The INS gene encodes proinsulin, the precursor to the insulin hormone. Proinsulin is post-transcriptionally cleaved into the A and B chain peptides by the removal of the C (or ‘connecting’) chain peptide. These two chains are then linked by 2 disulfide bonds to form the mature insulin protein. Insulin is essential for decreasing glucose levels in the body. It does this by increasing cell permeability to monosaccharides, amino acids and fatty acids as well as accelerating glycolysis, the pentose phosphate cycle, and glycogen synthesis in liver.
The gene has been associated with Diabetes Mellitus, Insulin-Dependent, 2 (IDDM2), a Type 1 diabetes disorder. It is also implicated in Permanent Neonatal Diabetes Mellitus (PNDM), a disorder characterized by an infantile onset of hyperglycemia. The gene is also responsible for Hyperproinsulinemia and Maturity-Onset Diabetes of the Young, Type 10 (MODY10).
The INS gene is located on the short arm of chromosome 11 and spans a length of 1.5 kb of DNA. Its coding sequence is contained within 3 exons and it encodes an 11.9 kDa protein product made up of 110 amino acids. An additional isoform consisting of 200 amino acids exists due to alternative splicing. The gene is overexpressed in the Islet of Langerhans cells of the pancreas. Most mutations detected in INS associated with Type 1 diabetes, PNDM, Hyperproinsulinemia or MODY10 are missense variants. Around 10 mutations in the gene have been implicated in PNDM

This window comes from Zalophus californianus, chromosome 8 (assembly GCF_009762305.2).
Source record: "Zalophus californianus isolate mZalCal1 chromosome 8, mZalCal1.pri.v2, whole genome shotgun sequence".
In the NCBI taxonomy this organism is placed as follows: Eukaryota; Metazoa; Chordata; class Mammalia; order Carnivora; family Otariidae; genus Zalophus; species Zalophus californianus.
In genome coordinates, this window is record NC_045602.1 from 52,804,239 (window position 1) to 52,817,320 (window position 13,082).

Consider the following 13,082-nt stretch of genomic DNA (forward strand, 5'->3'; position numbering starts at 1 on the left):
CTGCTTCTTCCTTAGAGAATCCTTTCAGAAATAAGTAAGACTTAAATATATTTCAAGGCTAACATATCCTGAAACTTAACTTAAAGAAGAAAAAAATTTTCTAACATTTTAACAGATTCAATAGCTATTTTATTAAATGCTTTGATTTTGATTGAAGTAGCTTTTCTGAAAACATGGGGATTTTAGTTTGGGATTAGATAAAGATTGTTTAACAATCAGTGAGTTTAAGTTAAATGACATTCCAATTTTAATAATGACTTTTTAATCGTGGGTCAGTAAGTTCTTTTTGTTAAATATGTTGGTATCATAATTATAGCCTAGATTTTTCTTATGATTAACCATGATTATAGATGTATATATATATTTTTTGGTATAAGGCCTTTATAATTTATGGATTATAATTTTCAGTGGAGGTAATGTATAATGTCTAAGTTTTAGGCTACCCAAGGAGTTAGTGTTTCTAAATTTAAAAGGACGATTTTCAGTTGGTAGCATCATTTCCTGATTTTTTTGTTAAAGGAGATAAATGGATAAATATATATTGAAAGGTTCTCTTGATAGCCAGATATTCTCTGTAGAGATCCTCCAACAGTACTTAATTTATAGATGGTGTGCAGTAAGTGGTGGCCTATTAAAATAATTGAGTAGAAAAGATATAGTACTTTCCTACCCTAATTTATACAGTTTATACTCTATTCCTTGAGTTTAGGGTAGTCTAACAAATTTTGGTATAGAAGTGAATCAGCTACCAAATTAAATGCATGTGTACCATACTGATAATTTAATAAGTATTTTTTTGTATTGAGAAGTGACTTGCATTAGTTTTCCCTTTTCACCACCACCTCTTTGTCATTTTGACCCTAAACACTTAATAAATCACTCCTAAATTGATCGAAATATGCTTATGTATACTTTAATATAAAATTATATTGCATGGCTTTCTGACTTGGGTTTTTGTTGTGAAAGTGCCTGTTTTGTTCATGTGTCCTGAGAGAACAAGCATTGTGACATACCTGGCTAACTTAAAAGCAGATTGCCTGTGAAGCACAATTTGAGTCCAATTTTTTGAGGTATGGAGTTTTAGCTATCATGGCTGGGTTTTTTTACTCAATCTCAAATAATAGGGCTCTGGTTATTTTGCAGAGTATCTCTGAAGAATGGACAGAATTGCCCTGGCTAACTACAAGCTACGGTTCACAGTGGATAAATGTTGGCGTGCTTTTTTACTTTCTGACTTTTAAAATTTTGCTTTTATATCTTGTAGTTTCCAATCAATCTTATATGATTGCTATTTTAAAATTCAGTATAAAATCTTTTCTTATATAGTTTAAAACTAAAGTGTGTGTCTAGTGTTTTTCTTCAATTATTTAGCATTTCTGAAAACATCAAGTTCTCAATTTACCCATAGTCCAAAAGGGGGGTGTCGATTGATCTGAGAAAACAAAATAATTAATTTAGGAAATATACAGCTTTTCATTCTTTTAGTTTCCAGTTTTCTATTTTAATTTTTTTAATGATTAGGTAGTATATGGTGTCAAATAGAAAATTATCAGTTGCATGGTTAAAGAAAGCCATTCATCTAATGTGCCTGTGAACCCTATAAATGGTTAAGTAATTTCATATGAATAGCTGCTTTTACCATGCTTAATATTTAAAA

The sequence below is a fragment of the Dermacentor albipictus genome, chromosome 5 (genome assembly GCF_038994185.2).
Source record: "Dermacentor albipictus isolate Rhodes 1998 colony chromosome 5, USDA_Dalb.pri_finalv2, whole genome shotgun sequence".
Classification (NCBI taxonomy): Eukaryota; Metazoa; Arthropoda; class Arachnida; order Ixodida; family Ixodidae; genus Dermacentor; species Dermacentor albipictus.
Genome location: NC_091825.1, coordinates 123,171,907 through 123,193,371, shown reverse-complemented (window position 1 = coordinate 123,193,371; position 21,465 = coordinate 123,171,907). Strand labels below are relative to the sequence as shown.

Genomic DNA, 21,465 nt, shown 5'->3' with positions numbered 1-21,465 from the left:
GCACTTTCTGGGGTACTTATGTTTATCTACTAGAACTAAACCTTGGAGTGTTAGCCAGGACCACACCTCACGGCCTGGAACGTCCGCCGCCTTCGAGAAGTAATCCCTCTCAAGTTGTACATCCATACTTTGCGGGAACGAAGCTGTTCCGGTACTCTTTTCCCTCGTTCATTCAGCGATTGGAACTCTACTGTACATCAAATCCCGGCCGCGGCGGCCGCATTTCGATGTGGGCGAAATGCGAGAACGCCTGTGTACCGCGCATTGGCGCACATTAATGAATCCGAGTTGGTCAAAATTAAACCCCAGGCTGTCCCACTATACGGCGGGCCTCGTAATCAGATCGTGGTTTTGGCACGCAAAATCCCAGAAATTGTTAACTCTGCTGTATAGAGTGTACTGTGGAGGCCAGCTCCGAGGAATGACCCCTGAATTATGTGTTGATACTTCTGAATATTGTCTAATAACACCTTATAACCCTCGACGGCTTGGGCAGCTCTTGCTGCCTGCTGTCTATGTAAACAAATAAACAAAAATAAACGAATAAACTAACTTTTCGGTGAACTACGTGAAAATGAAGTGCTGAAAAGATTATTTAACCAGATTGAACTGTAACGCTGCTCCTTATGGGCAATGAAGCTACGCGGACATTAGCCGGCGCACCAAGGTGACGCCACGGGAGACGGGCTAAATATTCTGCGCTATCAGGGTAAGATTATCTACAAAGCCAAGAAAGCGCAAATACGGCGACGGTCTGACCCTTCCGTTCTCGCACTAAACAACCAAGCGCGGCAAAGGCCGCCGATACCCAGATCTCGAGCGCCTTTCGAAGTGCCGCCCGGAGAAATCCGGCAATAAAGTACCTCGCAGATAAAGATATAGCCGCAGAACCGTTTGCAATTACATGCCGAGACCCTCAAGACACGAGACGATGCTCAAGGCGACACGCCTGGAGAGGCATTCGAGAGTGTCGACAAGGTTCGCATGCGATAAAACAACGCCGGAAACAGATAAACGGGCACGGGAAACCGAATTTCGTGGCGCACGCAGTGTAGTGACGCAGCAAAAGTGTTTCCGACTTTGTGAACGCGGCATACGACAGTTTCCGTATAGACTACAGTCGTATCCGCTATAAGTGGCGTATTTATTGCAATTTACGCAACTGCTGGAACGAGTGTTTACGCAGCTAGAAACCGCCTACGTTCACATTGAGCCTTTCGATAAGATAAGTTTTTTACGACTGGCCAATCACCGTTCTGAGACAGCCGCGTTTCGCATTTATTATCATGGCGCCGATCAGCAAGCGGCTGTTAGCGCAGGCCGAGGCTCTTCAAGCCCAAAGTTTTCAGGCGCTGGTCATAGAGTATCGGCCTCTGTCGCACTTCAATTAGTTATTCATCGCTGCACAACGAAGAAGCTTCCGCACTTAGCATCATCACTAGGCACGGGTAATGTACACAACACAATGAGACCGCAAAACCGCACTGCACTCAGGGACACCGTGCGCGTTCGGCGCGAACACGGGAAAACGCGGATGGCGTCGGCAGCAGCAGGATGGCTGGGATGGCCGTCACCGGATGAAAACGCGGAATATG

Deeb et al. (2016) studied Neonatal Diabetes Mellitus (NDM) patients and characterized their genetic and clinical features. The authors found 25 cases of NDM in Abu Dhabi between the years 1985-2013, giving an incidence rate of 1:29,241 live births. Of these, 23 were Permanent Neonatal Diabetes Mellitus (PNDM) cases and 2 patients had Transient Neonatal Diabetes Mellitus (TNDM). Genetic analysis of these patients revealed the INS c.-331C>G mutation in 9 members of two unrelated families. However, the age of onset, duration of disease and insulin requirement varied even between siblings. In one family with 5 affected members, 2 were diagnosed at 6 weeks, one at 13 years, one at 18 years and one in the first hour of life. In the second family, all four affected siblings presented with hyperglycemia at 2 days of age. Of these, one sibling underwent remission, no longer requiring insulin. She was diagnosed with TNDM. Another sibling succumbed to sepsis at two weeks of age.
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